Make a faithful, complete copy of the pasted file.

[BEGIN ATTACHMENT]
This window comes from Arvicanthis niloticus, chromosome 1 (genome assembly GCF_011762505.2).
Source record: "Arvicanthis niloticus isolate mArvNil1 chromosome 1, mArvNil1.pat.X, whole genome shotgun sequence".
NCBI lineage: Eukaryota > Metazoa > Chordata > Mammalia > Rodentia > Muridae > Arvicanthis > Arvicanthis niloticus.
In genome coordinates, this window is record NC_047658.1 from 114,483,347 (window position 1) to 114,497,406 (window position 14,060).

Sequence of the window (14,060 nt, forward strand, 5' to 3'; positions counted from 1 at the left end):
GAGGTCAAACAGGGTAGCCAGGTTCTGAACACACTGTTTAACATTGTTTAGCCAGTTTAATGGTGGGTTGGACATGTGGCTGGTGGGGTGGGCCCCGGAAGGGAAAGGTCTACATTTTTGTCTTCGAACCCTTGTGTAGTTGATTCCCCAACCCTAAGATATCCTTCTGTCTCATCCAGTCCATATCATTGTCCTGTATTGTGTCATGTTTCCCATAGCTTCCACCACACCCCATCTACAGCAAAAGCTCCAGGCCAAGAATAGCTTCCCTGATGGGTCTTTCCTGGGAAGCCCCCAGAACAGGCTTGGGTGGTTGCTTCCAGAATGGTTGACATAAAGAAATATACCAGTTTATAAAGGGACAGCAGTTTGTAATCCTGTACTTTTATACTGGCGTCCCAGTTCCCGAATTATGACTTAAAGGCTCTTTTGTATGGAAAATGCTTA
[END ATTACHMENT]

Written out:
This window comes from Arvicanthis niloticus, chromosome 1 (genome assembly GCF_011762505.2).
Source record: "Arvicanthis niloticus isolate mArvNil1 chromosome 1, mArvNil1.pat.X, whole genome shotgun sequence".
NCBI lineage: Eukaryota > Metazoa > Chordata > Mammalia > Rodentia > Muridae > Arvicanthis > Arvicanthis niloticus.
In genome coordinates, this window is record NC_047658.1 from 114,483,347 (window position 1) to 114,497,406 (window position 14,060).

Sequence of the window (14,060 nt, forward strand, 5' to 3'; positions counted from 1 at the left end):
GAGGTCAAACAGGGTAGCCAGGTTCTGAACACACTGTTTAACATTGTTTAGCCAGTTTAATGGTGGGTTGGACATGTGGCTGGTGGGGTGGGCCCCGGAAGGGAAAGGTCTACATTTTTGTCTTCGAACCCTTGTGTAGTTGATTCCCCAACCCTAAGATATCCTTCTGTCTCATCCAGTCCATATCATTGTCCTGTATTGTGTCATGTTTCCCATAGCTTCCACCACACCCCATCTACAGCAAAAGCTCCAGGCCAAGAATAGCTTCCCTGATGGGTCTTTCCTGGGAAGCCCCCAGAACAGGCTTGGGTGGTTGCTTCCAGAATGGTTGACATAAAGAAATATACCAGTTTATAAAGGGACAGCAGTTTGTAATCCTGTACTTTTATACTGGCGTCCCAGTTCCCGAATTATGACTTAAAGGCTCTTTTGTATGGAAAATGCTTA